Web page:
Prodigiously talented from his earliest years, Jacobs was appointed head organist of a parish of 3,500 in his hometown, Washington, Penn. when he was 15 years old.

At age 23, he made musical history when he played J.S. Bach’s complete organ works in an 18-hour marathon performance on the 250th anniversary of the composer’s death. Jacobs has also performed the complete organ works of Olivier Messiaen in marathon performances throughout North America, and recently reached the milestone of having performed in each of the 50 United States.

Paul Jacobs: Education

Jacobs studied at the Curtis Institute of Music, double-majoring in the organ and harpsichord, studying with John Weaver and Lionel Party, respectively, and at Yale University with organist Thomas Murray.

He joined the faculty of The Juilliard School in 2003, and was named chairman of the organ department in 2004, one of the youngest faculty appointees in the school’s history. He received Juilliard’s prestigious William Schuman Scholar’s Chair in 2007.

In addition to his concert and teaching appearances, Jacobs is a frequent performer at festivals across the world, and has appeared on American Public Media’s Performance Today, Pipedreams and Saint Paul Sunday, as well as NPR’s Morning Edition and ABC-TV’s World News Tonight.

Christoph Bull - Organ

Christoph Bull - Organ

Born in Mannheim, Germany, Christoph Bull has performed and recorded around the world, including France, Switzerland, Austria, Denmark, Northern Ireland, Russia, India, Taiwan and El Salvador at national and regional conventions of the American Guild of Organists and at venues such as Walt Disney Concert Hall in Los Angeles, Lincoln Center in New York City, the Cathedrals of Moscow, Saint-Denis and Salzburg as well as rock clubs like The Viper Room, The Roxy and The Whisky A Go Go in Los Angeles.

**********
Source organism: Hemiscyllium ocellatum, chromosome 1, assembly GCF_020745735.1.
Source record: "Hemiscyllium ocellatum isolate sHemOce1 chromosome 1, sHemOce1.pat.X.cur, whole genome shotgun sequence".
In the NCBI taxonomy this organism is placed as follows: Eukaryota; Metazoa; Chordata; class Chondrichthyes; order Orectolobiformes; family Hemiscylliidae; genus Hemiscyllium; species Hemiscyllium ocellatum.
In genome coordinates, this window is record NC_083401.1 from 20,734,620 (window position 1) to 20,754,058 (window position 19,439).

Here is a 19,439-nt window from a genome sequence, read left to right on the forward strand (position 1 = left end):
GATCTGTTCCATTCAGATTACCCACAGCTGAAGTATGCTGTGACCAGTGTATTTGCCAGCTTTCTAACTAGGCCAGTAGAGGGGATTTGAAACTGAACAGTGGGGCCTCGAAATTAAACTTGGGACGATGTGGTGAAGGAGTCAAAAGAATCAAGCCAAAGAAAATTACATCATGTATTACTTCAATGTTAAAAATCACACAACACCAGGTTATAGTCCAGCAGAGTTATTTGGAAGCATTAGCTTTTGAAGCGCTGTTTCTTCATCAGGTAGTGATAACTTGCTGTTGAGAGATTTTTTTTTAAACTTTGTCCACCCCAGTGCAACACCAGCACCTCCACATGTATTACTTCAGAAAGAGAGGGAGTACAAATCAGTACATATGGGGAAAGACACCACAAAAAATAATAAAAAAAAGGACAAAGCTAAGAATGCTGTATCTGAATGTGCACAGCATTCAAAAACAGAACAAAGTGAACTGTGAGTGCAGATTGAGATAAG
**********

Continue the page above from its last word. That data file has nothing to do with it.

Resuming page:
Christoph Bull: Early Years

Bull has collaborated with leading conductors, choirs, orchestras and ensembles including James Conlon, Los Angeles Master Chorale, Pacific Chorale and Grammy-winning Southwest Chamber Music.

He improvised his first melodies on the piano at the age of 5 and gave his first organ recitals and rock concerts with a band at the age of 12. He performed in concert with the National Youth Orchestra of Germany and was the subject of a longtime study about highly gifted musicians together with other artists such as pianist Lars Vogt.

Christoph Bull: Education

Following his graduation at Karl Friedrich Gymnasium Mannheim and organ studies at University of Church Music in Heidelberg and Musikhochschule Freiburg, he earned degrees at Berklee College of Music (majoring in songwriting and graduating summa cum laude), University of Southern California (majoring in organ) and American Conservatory of Music (majoring in organ and sacred music) on multiple scholarships.